With regards to your research on NTMs, why do you feel this is a research area of unmet need?
“Before we began doing epidemiologic studies on NTM in the US, no data were available to describe the current burden of NTM in this country.”
Before we began doing epidemiologic studies on NTM in the US, no data were available to describe the current burden of NTM in this country. Our initial studies have focused on describing burden and trends. Because NTM pulmonary disease (unlike tuberculosis) is not reportable, it was very difficult to determine whether those patients seen at the NIH clinical center were representative of all patients in the community, or whether they represented a biased subset. In addition, without population based or standardized, systematically collected data, we can’t accurately generate hypotheses or monitor trends.
Finally, this lack of data was a particular challenge for drug developers because it was hard for those working in that arena to justify developing drugs for this condition without knowing how many people are affected and what the ‘market share’ might be. By using population-based data we now have a better picture of this disease in the US. We are currently conducting research to more fully understand patterns of antibiotic resistance in the US, as well as environmental and behavioral factors that may influence disease risk.
More broadly, how important do you feel the role of epidemiology is in infectious disease research?
Critical. In the old days, if a physician found the bug that made people get sick, some might have thought that the problem was solved. Now we know that just finding the organism is not just enough – epidemiology is an integrative discipline and we need to understand how the host and the environment interact to cause disease. Through using advanced study design and analytic techniques, epidemiologists can use information both about the humans, or hosts, including genetic risk factors, and the organisms.
“Now we know that just finding the organism is not just enough – epidemiology is an integrative discipline and we need to understand how the host and the environment interact to cause disease”
Do you think the field of epidemiology has changed with technological developments in recent years?
Absolutely. The past 10–20 years have seen the advent of ‘Big Data’ with large amounts of data being generated through a variety of sources, including electronic health records and the internet (e.g., Google). In particular, the availability of inexpensive and rapid tools for genetic sequencing has led to an explosion in the amount of information available, and the challenge is now how to handle it.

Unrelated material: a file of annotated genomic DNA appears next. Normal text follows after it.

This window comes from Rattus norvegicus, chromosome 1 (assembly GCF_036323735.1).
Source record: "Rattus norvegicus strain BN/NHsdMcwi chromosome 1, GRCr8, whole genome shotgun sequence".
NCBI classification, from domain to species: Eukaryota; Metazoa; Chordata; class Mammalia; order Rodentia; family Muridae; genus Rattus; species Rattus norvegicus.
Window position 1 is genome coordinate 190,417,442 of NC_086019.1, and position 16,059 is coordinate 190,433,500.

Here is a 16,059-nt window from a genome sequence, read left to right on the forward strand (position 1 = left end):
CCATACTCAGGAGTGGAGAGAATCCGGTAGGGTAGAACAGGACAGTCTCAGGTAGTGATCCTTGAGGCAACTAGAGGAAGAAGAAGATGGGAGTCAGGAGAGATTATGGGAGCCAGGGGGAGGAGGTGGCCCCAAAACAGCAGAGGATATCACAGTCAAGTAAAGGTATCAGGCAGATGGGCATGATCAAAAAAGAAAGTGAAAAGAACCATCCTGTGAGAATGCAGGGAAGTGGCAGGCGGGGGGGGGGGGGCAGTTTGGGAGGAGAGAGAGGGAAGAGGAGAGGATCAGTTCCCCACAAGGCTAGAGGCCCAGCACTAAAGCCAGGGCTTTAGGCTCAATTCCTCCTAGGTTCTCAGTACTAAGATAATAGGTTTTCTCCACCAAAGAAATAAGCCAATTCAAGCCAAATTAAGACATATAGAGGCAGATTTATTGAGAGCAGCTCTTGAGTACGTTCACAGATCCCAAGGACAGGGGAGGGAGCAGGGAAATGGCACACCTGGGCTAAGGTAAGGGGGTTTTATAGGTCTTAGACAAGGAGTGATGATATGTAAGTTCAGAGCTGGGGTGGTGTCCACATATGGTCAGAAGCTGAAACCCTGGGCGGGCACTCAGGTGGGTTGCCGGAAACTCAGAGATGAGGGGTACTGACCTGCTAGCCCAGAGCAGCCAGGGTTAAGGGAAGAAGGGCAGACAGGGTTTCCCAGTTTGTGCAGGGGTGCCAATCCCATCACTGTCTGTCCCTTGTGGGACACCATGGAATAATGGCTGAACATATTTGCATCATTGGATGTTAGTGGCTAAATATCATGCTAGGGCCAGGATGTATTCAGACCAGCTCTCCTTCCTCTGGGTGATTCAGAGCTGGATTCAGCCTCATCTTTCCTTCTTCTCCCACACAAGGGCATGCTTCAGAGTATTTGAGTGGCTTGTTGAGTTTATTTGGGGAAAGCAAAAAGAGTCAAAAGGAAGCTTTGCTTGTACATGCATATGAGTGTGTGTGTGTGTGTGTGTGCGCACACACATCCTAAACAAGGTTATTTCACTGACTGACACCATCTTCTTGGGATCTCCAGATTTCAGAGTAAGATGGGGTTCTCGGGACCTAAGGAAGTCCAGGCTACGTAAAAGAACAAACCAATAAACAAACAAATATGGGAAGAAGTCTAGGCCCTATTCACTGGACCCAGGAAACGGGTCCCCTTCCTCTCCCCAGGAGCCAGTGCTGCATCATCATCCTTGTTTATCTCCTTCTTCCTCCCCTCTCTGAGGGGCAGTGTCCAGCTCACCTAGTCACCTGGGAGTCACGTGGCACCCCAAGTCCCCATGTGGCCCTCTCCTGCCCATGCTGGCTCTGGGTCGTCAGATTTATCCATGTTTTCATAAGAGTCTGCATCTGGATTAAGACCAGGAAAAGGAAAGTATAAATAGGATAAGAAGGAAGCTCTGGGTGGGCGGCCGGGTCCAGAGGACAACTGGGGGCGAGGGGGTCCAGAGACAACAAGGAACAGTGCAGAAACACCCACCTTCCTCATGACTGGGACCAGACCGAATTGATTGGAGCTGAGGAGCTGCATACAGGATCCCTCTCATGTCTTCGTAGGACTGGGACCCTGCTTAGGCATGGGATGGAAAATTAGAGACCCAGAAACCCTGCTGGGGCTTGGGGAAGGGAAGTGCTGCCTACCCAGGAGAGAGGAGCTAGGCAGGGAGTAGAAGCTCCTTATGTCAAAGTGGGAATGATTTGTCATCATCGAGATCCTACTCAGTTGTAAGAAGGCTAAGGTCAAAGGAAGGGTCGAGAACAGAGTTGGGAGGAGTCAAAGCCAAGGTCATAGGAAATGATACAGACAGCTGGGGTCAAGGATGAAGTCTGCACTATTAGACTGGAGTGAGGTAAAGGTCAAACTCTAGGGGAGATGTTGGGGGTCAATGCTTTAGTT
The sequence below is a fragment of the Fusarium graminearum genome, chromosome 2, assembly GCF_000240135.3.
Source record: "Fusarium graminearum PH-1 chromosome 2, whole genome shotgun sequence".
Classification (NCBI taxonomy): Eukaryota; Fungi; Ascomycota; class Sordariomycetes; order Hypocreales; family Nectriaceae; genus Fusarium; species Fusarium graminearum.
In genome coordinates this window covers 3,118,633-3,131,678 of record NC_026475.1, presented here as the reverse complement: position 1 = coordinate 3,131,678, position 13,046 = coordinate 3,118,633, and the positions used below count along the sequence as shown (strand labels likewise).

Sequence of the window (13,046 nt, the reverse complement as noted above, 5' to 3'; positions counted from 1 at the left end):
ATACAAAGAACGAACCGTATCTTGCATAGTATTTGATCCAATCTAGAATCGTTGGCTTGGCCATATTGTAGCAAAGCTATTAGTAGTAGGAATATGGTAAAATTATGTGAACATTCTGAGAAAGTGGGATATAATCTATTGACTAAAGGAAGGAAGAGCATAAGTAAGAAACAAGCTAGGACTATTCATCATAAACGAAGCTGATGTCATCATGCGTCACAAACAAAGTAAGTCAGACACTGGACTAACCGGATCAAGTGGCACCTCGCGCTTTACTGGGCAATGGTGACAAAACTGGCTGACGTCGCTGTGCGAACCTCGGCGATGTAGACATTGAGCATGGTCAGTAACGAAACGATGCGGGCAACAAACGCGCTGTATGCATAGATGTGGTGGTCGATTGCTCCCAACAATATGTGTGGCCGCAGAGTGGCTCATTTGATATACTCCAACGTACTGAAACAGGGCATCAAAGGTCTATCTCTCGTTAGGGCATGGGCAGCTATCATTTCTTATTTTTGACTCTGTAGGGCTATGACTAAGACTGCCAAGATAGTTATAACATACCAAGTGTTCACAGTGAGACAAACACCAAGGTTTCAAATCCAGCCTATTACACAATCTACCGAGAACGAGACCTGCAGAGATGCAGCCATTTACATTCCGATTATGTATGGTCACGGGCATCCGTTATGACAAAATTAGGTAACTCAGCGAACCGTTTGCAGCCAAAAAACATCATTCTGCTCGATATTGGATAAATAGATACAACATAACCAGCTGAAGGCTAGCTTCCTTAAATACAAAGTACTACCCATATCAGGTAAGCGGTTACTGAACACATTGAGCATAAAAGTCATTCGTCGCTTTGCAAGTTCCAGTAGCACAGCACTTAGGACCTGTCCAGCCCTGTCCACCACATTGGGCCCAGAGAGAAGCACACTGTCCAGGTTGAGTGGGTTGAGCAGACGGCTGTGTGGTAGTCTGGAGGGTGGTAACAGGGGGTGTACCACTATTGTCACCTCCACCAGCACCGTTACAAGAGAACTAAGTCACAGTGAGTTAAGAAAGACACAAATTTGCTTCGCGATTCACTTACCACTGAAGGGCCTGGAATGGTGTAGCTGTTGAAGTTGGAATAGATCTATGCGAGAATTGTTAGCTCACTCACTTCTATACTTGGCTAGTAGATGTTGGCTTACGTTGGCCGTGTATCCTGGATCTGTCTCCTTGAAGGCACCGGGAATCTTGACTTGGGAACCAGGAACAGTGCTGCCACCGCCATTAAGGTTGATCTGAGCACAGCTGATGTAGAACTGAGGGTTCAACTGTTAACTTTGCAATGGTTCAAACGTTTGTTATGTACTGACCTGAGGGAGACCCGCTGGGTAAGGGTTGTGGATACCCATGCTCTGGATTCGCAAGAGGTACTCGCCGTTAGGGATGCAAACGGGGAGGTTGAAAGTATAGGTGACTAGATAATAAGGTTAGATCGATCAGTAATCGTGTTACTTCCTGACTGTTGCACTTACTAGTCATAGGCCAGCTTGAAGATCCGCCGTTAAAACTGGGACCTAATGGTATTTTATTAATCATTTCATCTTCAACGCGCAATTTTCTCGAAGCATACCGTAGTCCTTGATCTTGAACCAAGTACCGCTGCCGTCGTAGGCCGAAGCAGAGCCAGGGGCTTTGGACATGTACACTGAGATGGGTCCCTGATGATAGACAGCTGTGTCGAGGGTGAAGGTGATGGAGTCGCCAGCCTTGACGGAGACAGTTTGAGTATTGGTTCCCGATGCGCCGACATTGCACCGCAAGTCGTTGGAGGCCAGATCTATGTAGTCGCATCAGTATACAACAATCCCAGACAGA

Finally, what do you consider to be the greatest challenges currently hindering the field of infectious disease epidemiology?
The future of epidemiology faces several challenges. First, as I mentioned previously, we live in an increasingly digital world, with reams of electronic data available for almost everything imaginable, and in multiple layers. These kinds of data range from Google search data, for example, the number searches for ‘flu’, to electronic health data. The challenge is on the one hand, how to find the signal in the noise of ‘Big data’, and secondly, how to develop the expertise to meaningfully analyze ‘Big data’, and also integrate the genomic, molecular and clinical data to understand risk factors for disease susceptibility and progression. The ‘precision medicine’ initiative will greatly increase the scope and amount of genetic data available. We will need increased training of epidemiologists versed in these tools, and improved development and validation of methods for approaching these analytic challenges.
Dr. Prevots is supported by the Division of Intramural Research, NIAID, NIH
Dr. Prevots began her epidemiology and public health career at the New York City Department of Health in 1985, working as a public health advisor in the AIDS Surveillance and Epidemiology Unit. From there she went to the University of Michigan, where she earned her M.P.H. in 1988 and her Ph.D. in epidemiology in 1991. Upon completing her Ph.D., she joined the Epidemic Intelligence Service at the Centers for Disease Control and Prevention (CDC). During her time at CDC, she worked primarily on the epidemiology of vaccine preventable diseases, as well as on HIV/AIDS. After joining the National Institute of Allergy and Infectious Diseases (NIAID) at the National Institutes of Health in 2003, she began focusing on studies related to the epidemiology of tuberculosis and nontuberculous mycobacteria. In 2007, she became chief of the newly created Epidemiology Unit in the Division of Intramural Research. Currently the Unit is involved in a range of infectious disease research, including studies of nontuberculous mycobacteria, antibiotic resistance, malaria, and Zika. [/userpro_private]